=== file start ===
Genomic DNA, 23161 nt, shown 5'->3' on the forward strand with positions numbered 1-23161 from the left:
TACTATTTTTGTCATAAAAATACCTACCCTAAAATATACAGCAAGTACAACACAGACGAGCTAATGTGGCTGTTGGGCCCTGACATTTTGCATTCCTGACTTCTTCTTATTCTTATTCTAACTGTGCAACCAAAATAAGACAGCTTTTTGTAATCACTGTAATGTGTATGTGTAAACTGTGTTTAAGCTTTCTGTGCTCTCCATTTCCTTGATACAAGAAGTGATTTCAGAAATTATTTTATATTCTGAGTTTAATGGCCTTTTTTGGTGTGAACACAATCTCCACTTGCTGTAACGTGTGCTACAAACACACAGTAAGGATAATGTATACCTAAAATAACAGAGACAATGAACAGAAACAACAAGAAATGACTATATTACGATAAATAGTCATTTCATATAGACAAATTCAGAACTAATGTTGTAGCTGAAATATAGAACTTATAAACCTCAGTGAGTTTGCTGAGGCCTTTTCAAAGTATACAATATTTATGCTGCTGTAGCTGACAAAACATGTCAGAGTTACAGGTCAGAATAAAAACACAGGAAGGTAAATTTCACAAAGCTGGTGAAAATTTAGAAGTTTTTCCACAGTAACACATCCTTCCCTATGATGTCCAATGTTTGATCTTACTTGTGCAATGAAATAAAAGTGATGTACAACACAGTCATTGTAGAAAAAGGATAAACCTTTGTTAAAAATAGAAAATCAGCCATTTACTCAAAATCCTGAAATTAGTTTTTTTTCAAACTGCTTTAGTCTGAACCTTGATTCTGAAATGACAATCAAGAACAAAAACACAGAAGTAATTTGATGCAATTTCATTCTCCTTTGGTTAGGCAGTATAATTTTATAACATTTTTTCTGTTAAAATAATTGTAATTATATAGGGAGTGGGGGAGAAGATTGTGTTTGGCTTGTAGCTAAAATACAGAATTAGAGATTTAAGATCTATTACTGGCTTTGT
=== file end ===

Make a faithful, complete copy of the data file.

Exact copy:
Genomic DNA, 23161 nt, shown 5'->3' on the forward strand with positions numbered 1-23161 from the left:
TACTATTTTTGTCATAAAAATACCTACCCTAAAATATACAGCAAGTACAACACAGACGAGCTAATGTGGCTGTTGGGCCCTGACATTTTGCATTCCTGACTTCTTCTTATTCTTATTCTAACTGTGCAACCAAAATAAGACAGCTTTTTGTAATCACTGTAATGTGTATGTGTAAACTGTGTTTAAGCTTTCTGTGCTCTCCATTTCCTTGATACAAGAAGTGATTTCAGAAATTATTTTATATTCTGAGTTTAATGGCCTTTTTTGGTGTGAACACAATCTCCACTTGCTGTAACGTGTGCTACAAACACACAGTAAGGATAATGTATACCTAAAATAACAGAGACAATGAACAGAAACAACAAGAAATGACTATATTACGATAAATAGTCATTTCATATAGACAAATTCAGAACTAATGTTGTAGCTGAAATATAGAACTTATAAACCTCAGTGAGTTTGCTGAGGCCTTTTCAAAGTATACAATATTTATGCTGCTGTAGCTGACAAAACATGTCAGAGTTACAGGTCAGAATAAAAACACAGGAAGGTAAATTTCACAAAGCTGGTGAAAATTTAGAAGTTTTTCCACAGTAACACATCCTTCCCTATGATGTCCAATGTTTGATCTTACTTGTGCAATGAAATAAAAGTGATGTACAACACAGTCATTGTAGAAAAAGGATAAACCTTTGTTAAAAATAGAAAATCAGCCATTTACTCAAAATCCTGAAATTAGTTTTTTTTCAAACTGCTTTAGTCTGAACCTTGATTCTGAAATGACAATCAAGAACAAAAACACAGAAGTAATTTGATGCAATTTCATTCTCCTTTGGTTAGGCAGTATAATTTTATAACATTTTTTCTGTTAAAATAATTGTAATTATATAGGGAGTGGGGGAGAAGATTGTGTTTGGCTTGTAGCTAAAATACAGAATTAGAGATTTAAGATCTATTACTGGCTTTGT